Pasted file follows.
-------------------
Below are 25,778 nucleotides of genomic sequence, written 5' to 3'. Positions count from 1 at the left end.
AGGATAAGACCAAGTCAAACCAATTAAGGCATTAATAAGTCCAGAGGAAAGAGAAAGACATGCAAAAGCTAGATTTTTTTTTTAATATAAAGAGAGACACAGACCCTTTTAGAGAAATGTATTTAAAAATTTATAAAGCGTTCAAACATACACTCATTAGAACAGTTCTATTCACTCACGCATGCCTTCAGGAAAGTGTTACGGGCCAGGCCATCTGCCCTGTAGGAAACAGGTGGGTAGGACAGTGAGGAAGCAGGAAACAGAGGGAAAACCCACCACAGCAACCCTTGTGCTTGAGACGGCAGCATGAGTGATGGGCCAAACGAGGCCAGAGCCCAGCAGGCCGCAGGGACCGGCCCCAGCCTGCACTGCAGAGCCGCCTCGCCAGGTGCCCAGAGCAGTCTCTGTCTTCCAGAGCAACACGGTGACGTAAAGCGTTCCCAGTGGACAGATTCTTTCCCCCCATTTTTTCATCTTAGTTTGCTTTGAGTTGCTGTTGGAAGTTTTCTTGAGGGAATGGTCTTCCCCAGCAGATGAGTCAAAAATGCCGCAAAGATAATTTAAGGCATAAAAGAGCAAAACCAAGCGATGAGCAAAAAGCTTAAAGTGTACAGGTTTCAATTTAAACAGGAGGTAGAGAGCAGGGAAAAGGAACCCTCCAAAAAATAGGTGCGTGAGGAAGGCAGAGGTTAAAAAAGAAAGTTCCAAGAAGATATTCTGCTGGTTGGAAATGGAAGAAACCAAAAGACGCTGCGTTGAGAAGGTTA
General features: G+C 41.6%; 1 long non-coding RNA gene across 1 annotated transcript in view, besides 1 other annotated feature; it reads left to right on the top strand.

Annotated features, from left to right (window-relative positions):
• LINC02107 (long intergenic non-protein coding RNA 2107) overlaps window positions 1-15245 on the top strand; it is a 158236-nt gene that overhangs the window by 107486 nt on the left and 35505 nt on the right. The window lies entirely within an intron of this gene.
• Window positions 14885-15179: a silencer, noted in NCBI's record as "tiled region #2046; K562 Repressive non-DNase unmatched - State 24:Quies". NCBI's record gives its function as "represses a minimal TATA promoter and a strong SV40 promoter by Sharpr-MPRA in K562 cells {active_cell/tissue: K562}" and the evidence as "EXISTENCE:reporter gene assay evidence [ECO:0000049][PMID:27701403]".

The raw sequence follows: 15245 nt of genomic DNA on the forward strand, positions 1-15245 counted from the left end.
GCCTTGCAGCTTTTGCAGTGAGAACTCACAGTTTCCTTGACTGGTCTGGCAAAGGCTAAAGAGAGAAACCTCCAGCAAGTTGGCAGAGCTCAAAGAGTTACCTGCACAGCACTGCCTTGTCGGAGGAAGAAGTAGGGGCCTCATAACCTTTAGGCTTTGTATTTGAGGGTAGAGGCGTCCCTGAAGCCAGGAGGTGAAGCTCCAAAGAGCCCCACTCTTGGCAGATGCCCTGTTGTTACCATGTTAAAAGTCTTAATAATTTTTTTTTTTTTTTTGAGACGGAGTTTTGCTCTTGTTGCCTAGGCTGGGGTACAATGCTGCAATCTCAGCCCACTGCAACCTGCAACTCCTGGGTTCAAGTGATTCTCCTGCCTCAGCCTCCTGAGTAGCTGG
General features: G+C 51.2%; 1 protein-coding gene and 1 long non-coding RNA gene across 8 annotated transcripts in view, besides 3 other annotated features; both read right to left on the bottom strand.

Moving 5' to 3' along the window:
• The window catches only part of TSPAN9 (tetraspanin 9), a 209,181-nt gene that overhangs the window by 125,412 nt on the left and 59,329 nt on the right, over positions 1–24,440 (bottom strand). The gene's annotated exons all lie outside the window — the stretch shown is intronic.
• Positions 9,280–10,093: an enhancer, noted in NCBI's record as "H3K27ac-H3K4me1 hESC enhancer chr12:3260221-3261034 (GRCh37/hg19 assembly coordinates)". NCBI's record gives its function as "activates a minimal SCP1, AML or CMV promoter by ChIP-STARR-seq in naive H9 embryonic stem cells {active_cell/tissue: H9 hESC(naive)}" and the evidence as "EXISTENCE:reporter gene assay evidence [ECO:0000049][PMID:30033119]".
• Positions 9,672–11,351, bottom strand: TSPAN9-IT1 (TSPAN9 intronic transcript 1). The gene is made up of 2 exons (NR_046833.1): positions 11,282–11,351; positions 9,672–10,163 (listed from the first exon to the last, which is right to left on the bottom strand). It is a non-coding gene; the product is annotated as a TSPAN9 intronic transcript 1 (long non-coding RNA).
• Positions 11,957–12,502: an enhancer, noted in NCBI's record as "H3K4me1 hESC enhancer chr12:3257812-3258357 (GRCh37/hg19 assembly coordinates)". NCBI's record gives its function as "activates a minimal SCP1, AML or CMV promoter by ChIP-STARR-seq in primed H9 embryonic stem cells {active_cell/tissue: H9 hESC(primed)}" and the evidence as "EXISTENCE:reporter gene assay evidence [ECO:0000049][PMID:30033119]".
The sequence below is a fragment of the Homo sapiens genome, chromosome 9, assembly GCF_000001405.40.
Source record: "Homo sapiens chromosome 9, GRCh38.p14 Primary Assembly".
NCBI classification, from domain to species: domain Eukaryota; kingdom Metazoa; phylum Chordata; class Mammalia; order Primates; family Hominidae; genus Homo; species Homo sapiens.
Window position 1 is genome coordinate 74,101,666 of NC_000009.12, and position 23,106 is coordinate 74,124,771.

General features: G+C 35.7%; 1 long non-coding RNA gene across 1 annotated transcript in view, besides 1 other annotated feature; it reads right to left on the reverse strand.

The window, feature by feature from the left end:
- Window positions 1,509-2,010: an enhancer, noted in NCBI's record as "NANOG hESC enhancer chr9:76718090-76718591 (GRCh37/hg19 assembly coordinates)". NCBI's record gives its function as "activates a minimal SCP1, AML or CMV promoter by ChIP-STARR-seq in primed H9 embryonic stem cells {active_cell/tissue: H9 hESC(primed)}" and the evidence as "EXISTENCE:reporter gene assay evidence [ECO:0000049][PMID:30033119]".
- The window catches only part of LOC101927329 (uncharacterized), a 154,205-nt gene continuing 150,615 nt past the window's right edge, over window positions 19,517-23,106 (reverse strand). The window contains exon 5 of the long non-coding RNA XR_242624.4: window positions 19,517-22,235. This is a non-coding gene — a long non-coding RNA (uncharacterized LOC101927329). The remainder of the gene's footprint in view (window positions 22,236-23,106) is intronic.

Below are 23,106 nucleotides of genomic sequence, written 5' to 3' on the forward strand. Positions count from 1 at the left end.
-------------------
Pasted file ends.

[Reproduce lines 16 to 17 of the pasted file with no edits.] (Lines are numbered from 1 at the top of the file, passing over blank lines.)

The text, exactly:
Source record: "Homo sapiens chromosome 9, GRCh38.p14 Primary Assembly".
NCBI classification, from domain to species: domain Eukaryota; kingdom Metazoa; phylum Chordata; class Mammalia; order Primates; family Hominidae; genus Homo; species Homo sapiens.